While there is no substitute for experience, understanding the value of and beer bottle. Any one of these factores is frequently not sufficient in and of itself to make a beer bottle valuable. It is a combination of these factors that can determine the value.

* 1. Supply and demand
* 2. age
* 3. rarity
* 4. condition
* 5. color
* 6 esthetic appeal
* 7. embossing and design (labels)
* 8. category (what brewery, town)
* 9. size, shape
* 10. individuality
* 11. historic significance
* 12. locale (your own town or state)

Talk to as many people that you can and read as many books that you can find. What is worth alot to you may not be worth anything in the collecting world. Rarity is the hardest one for me to determine. Alot of beer bottle breweries, do short term brewing.They may only make beer for the area they are in. These days Beer bottles most of the time are clear or brown, that is it. The cost to make other colors is just to much. Condition makes alot of differance. Labels, chips, or cracks are looked at the most under Rarity. Alot of beer bottle collectors will buy a bottle in any condition they can at a good low price untill they find a better one to take it's place. Some beer bottle collectors only collect certain Categories like lets say, Chicago beers, NY beers, UK beers, Japan beers, Sacramento beers, or beer bottles that have birds, dogs, airplanes, bridges, lakes, I collect all. I have not category that I go by. If it looks good and I want it I get it.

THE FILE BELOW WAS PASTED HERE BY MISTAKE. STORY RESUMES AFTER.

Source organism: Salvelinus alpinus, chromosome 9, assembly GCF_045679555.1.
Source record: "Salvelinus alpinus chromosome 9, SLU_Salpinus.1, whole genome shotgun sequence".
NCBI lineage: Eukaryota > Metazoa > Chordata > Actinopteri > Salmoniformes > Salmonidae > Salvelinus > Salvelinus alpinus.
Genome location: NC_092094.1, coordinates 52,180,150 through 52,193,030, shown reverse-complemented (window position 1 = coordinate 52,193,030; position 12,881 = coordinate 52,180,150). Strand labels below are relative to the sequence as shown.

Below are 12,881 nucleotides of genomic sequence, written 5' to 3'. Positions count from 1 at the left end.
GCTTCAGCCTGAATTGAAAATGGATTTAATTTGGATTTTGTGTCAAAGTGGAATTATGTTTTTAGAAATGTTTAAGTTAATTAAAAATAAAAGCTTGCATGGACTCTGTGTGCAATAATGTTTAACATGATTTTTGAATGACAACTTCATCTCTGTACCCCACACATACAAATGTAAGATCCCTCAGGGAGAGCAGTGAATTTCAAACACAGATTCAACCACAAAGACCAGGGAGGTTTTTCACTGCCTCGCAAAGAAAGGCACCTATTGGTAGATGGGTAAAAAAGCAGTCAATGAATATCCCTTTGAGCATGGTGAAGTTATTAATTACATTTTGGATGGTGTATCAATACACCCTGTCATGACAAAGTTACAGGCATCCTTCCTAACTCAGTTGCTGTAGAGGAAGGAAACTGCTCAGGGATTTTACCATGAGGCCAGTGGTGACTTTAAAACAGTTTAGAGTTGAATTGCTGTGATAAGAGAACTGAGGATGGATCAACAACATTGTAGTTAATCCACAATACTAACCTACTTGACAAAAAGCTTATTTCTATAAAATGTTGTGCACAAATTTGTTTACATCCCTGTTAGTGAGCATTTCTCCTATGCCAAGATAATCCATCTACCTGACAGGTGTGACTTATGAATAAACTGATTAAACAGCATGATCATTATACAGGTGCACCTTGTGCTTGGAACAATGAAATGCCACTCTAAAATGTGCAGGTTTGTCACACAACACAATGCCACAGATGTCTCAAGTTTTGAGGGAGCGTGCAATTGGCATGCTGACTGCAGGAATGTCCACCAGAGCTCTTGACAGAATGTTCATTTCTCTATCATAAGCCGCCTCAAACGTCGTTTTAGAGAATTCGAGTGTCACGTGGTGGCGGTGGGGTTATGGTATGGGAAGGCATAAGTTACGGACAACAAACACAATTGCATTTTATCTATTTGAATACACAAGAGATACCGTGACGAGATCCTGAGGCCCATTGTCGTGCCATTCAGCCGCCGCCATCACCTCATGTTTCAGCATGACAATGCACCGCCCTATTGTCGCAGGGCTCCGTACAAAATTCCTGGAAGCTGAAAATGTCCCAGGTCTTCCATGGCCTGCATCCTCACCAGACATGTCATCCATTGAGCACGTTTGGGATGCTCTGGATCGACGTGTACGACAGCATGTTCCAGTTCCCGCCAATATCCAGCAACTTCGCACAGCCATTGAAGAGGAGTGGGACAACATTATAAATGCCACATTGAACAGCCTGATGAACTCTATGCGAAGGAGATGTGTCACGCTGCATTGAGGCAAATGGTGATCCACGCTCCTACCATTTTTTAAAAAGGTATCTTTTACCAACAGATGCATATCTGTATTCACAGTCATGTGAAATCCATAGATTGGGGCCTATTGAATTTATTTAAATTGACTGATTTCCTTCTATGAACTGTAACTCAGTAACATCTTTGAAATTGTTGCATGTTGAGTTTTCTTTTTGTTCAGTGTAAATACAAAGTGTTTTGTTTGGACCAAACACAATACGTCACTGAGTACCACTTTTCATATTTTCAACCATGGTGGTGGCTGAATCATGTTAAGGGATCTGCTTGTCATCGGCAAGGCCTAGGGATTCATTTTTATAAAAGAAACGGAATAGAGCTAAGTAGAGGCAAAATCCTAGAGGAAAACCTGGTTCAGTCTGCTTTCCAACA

VERY RARE-------------------- ONLY 10 TO 20 EXIST

RARE----------------------------20 TO 40 EXIST


SCARCE------------------------NO MORE THEN 100 EXIST



The passing of a bill in 1919 to outlaw alcoholic drinks was, of course, a hammer-blow to brewers in the US. Some kept going by brewing 'near beer' making non-alcoholic drinks such as malted milk and soda, even making cheese. A year the repeal of prohibition in 1933, only 756 breweries had reopened. By 1940 beer production was at preProhibition levels, but with only half the number of breweries.. Mergers and takovers were thinning out the breweries that had survived. Between 1949 and 1958, 185 American breweries closed or sold out. By 1961 there were only 230 breweries in operation, of which just 40 were independently-owned. In 1977 the number had fallen to fewer than 100.



Government Warning: (1) According to the Surgeon General women should not drink alcoholic beverages during pregnancy -etc. This statement dates a label as 1989+.

Multiple Breweries listed: You can often zero in on a time period based on the cities listed and the opening/closing dates of the corresponding breweries. Opening/closing dates for the Anheuser-Busch, breweries illustrate: